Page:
Greetings and happy almost Spring equinox,
Here in Southwestern Montana, we’ve had a deliciously snowy winter, receiving as much snow by early December as we’d had all of last winter. I celebrated by taking my first-ever solo to a forest service cabin. When the deep darkness of a nearly moonless night fell, I got a serious case of the freak outs, but eventually, I found my way to treasuring the quiet and stillness I’d come seeking.
If you, like many of us, are finding the pace of life escalating quickly, it can be helpful (though seemingly counterintuitive) to schedule a pause.
It’s a solid challenge to avoid getting pulled into the dogged urgency of whatever is yelling loud enough to command our attention. Yet often, it’s the quieter, deeper time to reflect that will set us on the right course. A great framework to support discerning where and how to prioritize time is the Eisenhower matrix.
Categorizing your list of to-dos using this matrix helps reduce the number of decisions you have to make as you revisit topics over and over – a great thing because decision-making tires our brains out so we want to reduce any unnecessary decisions – and helps shift you out of mulling and into action.
As you can see, the suggested action for critical and non-urgent issues is to schedule time to think about them. That’s the way to get them out of your head, taking up valuable space and energy, and into next steps!
Can you block off three hours to address a challenge that’s been sitting in the back of your mind haunting you? How about a day?
As my co-director April Nishimura and I have stepped into our new work together this year, we’ve scheduled time in-person to build connection, tackle some of our stickier questions, and resist turning to the ever-present urgent to-do list. Being together in real life instead of on zoom also bring us a huge burst of joy, a value we’re centering this year at TREC.
If you have time to meet with colleagues in person, focusing on deepening connection is one of the most important things you can do. That’s because the foundation of an impactful team is trust, and trust-building requires connection. Here’s a list of great questions to get to know one another and build trust.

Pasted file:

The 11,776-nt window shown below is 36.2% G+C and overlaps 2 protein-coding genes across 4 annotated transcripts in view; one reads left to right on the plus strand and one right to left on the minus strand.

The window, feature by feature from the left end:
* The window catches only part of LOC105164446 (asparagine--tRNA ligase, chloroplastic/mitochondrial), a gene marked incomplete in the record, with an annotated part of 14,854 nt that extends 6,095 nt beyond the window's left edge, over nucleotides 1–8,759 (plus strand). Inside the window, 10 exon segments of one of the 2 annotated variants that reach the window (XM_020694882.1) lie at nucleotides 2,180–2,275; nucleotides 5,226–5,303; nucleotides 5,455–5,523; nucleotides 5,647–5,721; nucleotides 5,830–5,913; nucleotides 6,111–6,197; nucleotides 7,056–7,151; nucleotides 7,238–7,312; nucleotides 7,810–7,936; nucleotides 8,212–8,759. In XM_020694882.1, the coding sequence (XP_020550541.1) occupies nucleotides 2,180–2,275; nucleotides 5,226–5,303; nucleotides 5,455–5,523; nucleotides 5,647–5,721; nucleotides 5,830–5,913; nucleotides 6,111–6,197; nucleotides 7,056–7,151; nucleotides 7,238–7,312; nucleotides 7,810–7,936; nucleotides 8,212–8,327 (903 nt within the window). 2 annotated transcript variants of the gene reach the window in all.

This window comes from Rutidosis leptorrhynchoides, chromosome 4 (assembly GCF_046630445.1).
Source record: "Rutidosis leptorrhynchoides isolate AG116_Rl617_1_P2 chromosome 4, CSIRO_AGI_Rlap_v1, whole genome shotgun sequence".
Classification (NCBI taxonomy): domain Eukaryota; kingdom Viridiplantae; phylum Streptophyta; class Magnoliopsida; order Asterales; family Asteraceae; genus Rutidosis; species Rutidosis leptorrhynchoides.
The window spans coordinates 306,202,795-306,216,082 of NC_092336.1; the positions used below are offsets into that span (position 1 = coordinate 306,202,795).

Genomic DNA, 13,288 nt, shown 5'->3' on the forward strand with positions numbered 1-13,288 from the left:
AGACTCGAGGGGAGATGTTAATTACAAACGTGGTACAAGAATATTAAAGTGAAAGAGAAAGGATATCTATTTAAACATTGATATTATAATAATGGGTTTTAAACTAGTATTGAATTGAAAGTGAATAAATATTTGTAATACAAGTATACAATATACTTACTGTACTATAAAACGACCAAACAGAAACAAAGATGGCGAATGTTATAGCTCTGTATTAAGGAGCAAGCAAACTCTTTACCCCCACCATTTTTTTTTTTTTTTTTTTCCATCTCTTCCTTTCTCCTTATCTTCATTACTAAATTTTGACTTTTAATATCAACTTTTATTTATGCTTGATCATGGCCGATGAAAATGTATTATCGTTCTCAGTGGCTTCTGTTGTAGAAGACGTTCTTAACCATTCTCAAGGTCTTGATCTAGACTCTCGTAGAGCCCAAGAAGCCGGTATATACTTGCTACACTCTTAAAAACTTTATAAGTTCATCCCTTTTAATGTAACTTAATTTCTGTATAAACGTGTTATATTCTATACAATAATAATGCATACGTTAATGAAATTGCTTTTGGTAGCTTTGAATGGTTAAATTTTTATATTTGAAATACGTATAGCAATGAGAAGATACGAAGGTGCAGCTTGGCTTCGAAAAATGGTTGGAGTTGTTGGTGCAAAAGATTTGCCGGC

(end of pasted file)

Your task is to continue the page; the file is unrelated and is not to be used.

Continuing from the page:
Making time to connect with the world around us – and each other – also stokes our sense of wonder and awe, which are not frivolous things. Dacher Keltner’s new book all about the science of awe offers a fascinating exploration of the health-giving properties of making time for awe. If you’re looking for a quick and captivating burst of wonder, David Whyte’s poem, Everything Is Waiting For You, will not disappoint.
Speaking of wonder, we at TREC are thrilled to introduce you to our two newest colleagues, Nailah Blades and Andrés Esparza, who will be offering our leadership programing. Nailah will also be offering coaching.
Nailah spent the last decade supporting leaders to create vibrant personal and professional lives as well as consulting with organizations on how to create inclusive organizational cultures. Andrés has worked in the conservation and education field for the better part of two decades on public lands throughout the Western US in a variety of roles, always striving to engage diverse and often underrepresented populations.
As TREC continues to build our practices around being a self-managing organization, we look forward to sharing more about our journey with you and partnering with those of you exploring alternate leadership structures. As a reminder, if you are curious about our evolution to becoming self-managing, please check out this webinar and this update from late last year.
Stay tuned for the announcement of our spring webinar offerings, and check out this upcoming webinar hosted by Vanessa Elena López and Cairá Conner-Ware on Intergenerational Communication, which is a topic we get a lot of requests for. [Check out the full list of upcoming webinars.]
Finally, as all of us keep an eye out on the topsy-turvy financial news these days, we wanted to remind you of this fiscal management toolkit, as well our budgeting toolkit.
Wishing you well, Kristi and the whole TREC team